This is getting to be rather a long post again, given today’s typical attention spans (another sad sign of the consequences of ‘high’ living!). So far I have written mostly about the negative aspects of chasing the high life. In the next post I shall try to explain what I have understood about the positive aspects of abjuring the same.

Monday, September 21, 2009

Ministers flying cattle class

The sudden hullabaloo over the so-called austerity drive launched recently by the Congress (and immediately imitated by lesser parties, like the CPIM organizing a khadi fashion show) first made me merely laugh sardonically – déjà vu absurdity, what else? Then I fell to reflecting, and it occurred to me that it was not a matter to be laughed at and ignored; there was food for thought here.

It is well-known that our politicians by and large like to live the high life; indeed, a great many people get into politics (have always done, at least ever since the British started letting in a trickle of Indians into government, way back in the 1890s) because they have decided it is the only way they can get a taste of the high life. It is not merely about dining at five-star watering holes and flying first class and staying at vast and grand bungalows at public expense, it is equally about being surrounded by armed guards and riding about in trademark white cars with sirens hooting and making swarms of secretaries and peons scurry about and keeping visitors waiting for ages just to tell the world how important one is, every waking moment. That is very much a characteristic of our political culture.

The interesting thing is that there has also been what I may call a counterculture, for want of a better word, of demanding that our rulers be self-effacing, simple in lifestyle, endowed with a philosophical bent of mind, dedicated to the ideal of service to the common weal, sage enough to know that to be honest in this world requires conquest of greed and brave enough to try conquering greed, regardless of the world’s opinion. That voice has never been completely drowned, and it grows strident every now and then – as now. This requires some understanding.

First thing to be noted: much of this strident criticism of the opulent living of our netas reeks of hypocrisy and double standards. Those who level such criticism – and those who focus and express it publicly, to wit journalists – are by and large middle class people who are themselves horribly greedy for the high life, and indulge in every kind of unethical dealing happily for its sake as long as they feel sure they can get away with it: I have been closely associated with the mass media myself, I have seen it all from the inside. I know how cheaply a reporter’s malleability can be bought – sometimes for as little as a suit length or an expensive saree or a bottle of good whisky or at best free tickets to Dubai or Singapore for self and the missus – and I despise them heartily when they write about politicians’ peccadilos, or sermonize about the importance of honesty and probity in public life. They deserve every bit of contempt I have heard politicians pouring on them. Their censure stems solely from impotent greed: they don’t hate the high life, they only hate the politicians who seem to be enjoying more of it than they can ever hope to. The fewer such people we have, the better for all of us. A straightforward crook is far more respectable than a pious fraud.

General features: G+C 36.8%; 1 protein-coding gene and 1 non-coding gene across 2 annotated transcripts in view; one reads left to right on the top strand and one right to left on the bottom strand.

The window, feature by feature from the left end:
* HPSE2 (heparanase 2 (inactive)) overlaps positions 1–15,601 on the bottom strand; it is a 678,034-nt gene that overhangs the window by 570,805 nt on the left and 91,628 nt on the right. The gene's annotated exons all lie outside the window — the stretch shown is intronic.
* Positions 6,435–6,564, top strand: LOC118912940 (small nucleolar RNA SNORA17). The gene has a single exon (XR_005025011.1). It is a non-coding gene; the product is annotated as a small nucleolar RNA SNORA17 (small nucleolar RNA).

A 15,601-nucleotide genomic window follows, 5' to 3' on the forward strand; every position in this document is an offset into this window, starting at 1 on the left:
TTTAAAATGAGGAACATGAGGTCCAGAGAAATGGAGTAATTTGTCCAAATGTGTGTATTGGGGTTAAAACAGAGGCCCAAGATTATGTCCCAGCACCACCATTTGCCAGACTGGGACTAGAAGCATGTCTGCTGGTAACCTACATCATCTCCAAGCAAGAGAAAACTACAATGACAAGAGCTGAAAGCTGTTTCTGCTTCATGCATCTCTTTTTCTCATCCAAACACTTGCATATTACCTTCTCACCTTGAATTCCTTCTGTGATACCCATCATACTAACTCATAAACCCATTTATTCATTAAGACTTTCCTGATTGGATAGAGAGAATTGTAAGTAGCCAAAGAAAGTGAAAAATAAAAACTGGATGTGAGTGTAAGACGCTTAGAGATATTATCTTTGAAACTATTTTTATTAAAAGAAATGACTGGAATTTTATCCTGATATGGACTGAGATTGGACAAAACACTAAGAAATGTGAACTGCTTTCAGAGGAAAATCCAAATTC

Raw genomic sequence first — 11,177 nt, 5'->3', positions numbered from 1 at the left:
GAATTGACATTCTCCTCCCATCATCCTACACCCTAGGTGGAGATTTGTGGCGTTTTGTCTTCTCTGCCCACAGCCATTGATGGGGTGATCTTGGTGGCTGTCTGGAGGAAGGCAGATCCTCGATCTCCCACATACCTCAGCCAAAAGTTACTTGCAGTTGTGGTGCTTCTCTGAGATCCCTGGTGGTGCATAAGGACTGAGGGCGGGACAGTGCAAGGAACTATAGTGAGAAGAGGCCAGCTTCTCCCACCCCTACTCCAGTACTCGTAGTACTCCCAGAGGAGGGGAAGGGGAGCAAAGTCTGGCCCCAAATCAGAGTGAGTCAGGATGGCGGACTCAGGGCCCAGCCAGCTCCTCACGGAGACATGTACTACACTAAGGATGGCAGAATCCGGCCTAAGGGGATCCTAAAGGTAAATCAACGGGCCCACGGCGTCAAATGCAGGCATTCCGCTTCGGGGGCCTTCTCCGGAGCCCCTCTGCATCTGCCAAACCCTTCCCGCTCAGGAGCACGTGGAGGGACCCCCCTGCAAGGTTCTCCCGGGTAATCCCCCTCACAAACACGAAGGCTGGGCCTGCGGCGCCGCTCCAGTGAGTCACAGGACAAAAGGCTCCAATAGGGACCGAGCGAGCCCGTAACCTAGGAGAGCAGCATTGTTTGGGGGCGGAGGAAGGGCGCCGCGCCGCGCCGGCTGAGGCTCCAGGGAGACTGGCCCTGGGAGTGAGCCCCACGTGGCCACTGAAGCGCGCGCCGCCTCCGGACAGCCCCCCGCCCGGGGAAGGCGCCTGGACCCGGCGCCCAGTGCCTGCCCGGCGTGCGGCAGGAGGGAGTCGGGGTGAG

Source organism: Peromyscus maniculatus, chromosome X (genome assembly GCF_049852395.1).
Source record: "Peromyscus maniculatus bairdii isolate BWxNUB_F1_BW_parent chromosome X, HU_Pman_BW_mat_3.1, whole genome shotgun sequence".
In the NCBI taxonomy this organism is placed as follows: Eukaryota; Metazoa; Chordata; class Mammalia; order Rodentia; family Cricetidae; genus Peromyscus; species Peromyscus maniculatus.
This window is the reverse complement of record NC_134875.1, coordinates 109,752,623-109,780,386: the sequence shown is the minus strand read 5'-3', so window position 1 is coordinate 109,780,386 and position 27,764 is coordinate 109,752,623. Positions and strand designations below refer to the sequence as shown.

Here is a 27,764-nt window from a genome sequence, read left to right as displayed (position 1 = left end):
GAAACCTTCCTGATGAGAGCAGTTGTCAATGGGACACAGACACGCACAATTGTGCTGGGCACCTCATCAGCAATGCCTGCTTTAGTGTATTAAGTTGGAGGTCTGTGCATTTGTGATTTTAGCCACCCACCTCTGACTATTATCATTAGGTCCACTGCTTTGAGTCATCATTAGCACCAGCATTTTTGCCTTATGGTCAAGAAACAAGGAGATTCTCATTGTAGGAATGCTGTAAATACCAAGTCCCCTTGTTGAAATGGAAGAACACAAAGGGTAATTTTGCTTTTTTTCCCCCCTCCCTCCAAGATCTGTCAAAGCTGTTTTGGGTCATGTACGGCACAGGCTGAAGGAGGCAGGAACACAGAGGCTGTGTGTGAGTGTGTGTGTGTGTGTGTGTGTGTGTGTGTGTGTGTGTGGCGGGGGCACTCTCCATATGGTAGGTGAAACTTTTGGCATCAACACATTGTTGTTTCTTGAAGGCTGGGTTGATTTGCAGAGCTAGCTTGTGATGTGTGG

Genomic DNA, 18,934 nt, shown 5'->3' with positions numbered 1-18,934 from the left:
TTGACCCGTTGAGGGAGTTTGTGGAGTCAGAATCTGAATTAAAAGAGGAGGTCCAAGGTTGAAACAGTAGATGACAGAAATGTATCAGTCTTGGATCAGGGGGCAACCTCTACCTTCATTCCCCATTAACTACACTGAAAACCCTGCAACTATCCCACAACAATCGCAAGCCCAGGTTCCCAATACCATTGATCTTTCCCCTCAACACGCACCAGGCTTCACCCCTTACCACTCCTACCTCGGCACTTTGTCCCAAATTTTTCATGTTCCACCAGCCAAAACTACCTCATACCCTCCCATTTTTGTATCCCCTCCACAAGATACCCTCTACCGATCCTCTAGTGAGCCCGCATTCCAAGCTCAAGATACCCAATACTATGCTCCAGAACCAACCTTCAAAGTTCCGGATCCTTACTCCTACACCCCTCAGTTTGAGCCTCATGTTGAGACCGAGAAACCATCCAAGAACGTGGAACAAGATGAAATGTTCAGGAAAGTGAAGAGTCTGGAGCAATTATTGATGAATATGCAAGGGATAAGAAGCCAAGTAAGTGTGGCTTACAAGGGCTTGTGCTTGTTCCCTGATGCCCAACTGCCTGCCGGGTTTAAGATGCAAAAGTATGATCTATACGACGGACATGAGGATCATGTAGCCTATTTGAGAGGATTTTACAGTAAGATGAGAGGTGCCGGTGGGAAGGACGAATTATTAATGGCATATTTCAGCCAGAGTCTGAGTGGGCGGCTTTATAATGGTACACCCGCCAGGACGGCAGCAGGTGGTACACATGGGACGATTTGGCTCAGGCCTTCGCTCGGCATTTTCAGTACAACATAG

It is also a fact that our society (and that means not only the middle class, which has always been rather small till very recently, but the vast unwashed masses) has always expected the rulers to distinguish themselves from the ruled by grandiose and unabashed displays of pomp, pelf and power. Our folklore is replete with stories recounting, half-grudgingly, half-admiringly, the incredibly expensive and often unspeakably cruel ceremony and magnificence with which the sultans and badshahs, the maharajas and nawabs surrounded themselves. Single weddings, single monuments cost the taxpayer so much that great hordes had to be slaughtered to persuade other hordes to pay through their noses, and famine stalked the land afterwards and took off vast numbers again. It was not only accepted as part of the normal order of things, but even celebrated; after all, what were great sovereigns for, if they did not provide the masses with the spectacle and grandeur that they so craved, and could not hope to have in their own lives? Regardless of their avowed respect for their austere mentor Gandhi, both Jawaharlal Nehru and Md. Ali Jinnah carried this tradition of high-living into the palaces and courts of the new nations that were born under their stewardship in 1947 (Nehru was not dubbed 'The Last Moghul' for nothing!) Given that history, our current breed of rulers are doing nothing new or overly shameless and reprehensible; they don’t really need to apologise for anything.